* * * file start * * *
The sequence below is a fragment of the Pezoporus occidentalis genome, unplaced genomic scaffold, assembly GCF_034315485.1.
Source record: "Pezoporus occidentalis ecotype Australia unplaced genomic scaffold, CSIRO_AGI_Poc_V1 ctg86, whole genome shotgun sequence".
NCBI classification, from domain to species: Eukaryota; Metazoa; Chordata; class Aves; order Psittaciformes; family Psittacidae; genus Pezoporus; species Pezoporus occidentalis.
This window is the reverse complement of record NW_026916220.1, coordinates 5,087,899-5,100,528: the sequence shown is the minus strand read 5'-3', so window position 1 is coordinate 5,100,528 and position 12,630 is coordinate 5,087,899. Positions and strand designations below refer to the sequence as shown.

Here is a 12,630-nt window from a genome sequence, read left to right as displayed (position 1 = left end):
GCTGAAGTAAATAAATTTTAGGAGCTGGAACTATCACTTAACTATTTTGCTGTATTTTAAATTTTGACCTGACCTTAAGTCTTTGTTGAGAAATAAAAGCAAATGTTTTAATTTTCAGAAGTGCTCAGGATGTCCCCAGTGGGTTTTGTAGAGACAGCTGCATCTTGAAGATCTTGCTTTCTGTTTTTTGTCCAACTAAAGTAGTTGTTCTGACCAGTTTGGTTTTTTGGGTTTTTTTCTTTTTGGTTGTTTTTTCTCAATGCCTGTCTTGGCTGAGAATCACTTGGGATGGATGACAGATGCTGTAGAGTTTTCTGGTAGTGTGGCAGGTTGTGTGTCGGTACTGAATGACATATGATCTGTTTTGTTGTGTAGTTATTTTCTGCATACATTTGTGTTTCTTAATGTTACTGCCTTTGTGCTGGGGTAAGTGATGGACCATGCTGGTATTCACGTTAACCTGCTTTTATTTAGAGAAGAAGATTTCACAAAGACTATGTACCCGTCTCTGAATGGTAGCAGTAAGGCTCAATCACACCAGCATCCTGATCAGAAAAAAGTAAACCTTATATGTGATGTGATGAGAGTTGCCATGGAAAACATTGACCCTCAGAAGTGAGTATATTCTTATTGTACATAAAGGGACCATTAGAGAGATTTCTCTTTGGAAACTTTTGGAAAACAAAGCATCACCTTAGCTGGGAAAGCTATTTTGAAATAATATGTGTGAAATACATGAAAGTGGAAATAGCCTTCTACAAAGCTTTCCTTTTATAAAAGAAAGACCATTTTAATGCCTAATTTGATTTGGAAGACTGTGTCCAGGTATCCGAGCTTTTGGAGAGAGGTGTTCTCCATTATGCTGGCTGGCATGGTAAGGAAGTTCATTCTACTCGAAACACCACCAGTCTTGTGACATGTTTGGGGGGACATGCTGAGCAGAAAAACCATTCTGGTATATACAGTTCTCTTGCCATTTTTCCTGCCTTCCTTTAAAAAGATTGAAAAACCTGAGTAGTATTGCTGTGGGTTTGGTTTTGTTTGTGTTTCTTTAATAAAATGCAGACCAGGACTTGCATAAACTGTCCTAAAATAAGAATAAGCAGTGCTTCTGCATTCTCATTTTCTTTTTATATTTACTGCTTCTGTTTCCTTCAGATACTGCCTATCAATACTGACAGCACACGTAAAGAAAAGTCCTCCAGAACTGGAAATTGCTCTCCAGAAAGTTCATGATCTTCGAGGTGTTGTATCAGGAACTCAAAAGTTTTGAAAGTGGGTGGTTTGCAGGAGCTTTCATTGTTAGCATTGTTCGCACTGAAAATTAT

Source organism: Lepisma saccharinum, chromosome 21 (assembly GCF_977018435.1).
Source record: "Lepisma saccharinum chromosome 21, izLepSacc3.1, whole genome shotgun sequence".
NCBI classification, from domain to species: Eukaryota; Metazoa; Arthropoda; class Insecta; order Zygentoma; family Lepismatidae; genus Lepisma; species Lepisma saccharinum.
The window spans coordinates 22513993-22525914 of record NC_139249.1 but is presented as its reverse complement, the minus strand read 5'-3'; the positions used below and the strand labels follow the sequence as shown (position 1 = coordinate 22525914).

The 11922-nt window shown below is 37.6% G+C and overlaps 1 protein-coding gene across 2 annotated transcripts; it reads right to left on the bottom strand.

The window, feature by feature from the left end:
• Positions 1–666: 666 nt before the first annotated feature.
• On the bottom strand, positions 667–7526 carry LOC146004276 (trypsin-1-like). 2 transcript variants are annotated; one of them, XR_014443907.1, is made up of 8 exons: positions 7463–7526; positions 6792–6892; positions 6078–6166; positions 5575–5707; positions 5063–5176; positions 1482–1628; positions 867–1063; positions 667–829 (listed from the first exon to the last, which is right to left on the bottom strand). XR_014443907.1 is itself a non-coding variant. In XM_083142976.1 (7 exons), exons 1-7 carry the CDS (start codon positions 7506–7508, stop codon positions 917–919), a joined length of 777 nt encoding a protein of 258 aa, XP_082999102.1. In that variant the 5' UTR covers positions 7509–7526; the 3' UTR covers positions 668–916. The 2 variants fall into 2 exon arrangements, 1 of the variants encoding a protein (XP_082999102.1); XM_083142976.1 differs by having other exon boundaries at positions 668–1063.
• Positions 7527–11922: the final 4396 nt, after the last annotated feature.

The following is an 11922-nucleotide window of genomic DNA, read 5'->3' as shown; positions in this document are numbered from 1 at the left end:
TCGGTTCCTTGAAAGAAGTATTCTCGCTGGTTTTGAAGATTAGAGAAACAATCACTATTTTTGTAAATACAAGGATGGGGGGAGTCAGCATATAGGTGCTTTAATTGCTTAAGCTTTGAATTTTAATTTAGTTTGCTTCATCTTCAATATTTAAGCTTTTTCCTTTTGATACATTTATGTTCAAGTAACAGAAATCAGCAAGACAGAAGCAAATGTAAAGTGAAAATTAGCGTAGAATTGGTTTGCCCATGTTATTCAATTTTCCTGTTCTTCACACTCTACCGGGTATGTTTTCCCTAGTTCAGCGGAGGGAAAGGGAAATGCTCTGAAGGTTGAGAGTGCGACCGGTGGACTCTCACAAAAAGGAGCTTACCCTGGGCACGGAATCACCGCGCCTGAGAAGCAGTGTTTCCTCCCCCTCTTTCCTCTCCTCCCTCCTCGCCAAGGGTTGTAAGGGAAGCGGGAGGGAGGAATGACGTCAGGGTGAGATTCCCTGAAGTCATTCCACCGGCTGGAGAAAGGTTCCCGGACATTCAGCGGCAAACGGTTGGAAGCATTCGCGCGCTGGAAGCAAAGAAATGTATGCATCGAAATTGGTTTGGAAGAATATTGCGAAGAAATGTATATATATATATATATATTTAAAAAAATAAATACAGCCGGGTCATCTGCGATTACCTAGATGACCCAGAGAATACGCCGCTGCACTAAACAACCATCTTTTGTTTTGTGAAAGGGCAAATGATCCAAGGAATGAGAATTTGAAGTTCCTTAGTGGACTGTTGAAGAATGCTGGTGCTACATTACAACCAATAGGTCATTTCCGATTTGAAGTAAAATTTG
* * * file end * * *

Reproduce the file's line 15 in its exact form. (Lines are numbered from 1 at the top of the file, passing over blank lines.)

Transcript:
• Positions 7527–11922: the final 4396 nt, after the last annotated feature.